Employee Involvement in Decision Making
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Published: Wed, 13 Dec 2017
McCabe and Lewin (cited in Dundon et al., 2004) termed employee voice as a way of expressing complaints or grievances or dissatisfaction and the participation and involvement of employees in decision making process of organization. During the last two decades, revolutionary steps that have been initiated to facilitate the high performance working mainly focused on increasing the ways of joint consultation, which attracts both employers (who demand better business results) and employees (who demand recognition and protection of employee rights) (CIPD, 2009).
Employee voice is a very important factor in the success of an organization. Dundon et al. (2004) argues that successful voice regimes not only positively affect the performance of employees in terms of quality and productivity but also help to negate the issues which might explode otherwise. Opportunities of Employee voice are believed to be associated with the employee turnover. According to (Spencer,1986)employees will show more interest in staying with the organization if they have more opportunities to express their dissatisfaction, grievances and to change the unsatisfactory work conditions. Collective bargaining and joint consultation have been the main spotlight of industrial relations as far as employee voice is concerned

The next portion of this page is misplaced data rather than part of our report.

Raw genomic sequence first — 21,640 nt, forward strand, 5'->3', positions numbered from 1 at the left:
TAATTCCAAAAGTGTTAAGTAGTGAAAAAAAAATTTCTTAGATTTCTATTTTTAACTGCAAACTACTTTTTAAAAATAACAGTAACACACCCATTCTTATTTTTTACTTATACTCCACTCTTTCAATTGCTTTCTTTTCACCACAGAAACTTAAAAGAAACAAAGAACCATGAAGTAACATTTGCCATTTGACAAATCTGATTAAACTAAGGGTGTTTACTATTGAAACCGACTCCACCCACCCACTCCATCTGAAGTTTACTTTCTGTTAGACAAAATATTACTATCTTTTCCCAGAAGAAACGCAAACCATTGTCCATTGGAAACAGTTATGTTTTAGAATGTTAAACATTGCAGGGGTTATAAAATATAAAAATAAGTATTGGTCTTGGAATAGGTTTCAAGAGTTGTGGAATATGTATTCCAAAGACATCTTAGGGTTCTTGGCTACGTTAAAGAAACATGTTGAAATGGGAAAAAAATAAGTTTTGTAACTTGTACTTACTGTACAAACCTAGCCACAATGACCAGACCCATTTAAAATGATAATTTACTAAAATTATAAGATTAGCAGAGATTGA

According to Boxall and Purcell (2003) in the industrial relations, the main focus for representation of employee voice has been on the collective bargaining and consultation. Freeman (1976) defined unions as the institutions of collective voice in the labour market. He further asserted that collective forums, for voicing employee issues are more effective in some situations as they help strengthening worker communities and provide a direct mean of communication between them and management; but Addison and Belfield’s (2004) findings tend to negate these arguments as according to them more formalized union structure may create a communication gap between workers and management, because they have to deal with their issues through a third party. Freeman and Medoff (1984) argued that union plays a vital role in minimizing turnover rate as they provide employees with the voice mechanisms through which they can rectify the work related problems and can negotiate higher compensation packages. Their arguments are supported by Batt, Colvin and Keefe (2002), who believes that employees in union set-ups are expected to have higher compensation than they could earn in similar jobs in non-union set-up and secondly unions strengthen employees, by providing them with a voice in determining policies that reduce the pay inequality, grievance and arbitration procedures for appealing managerial decisions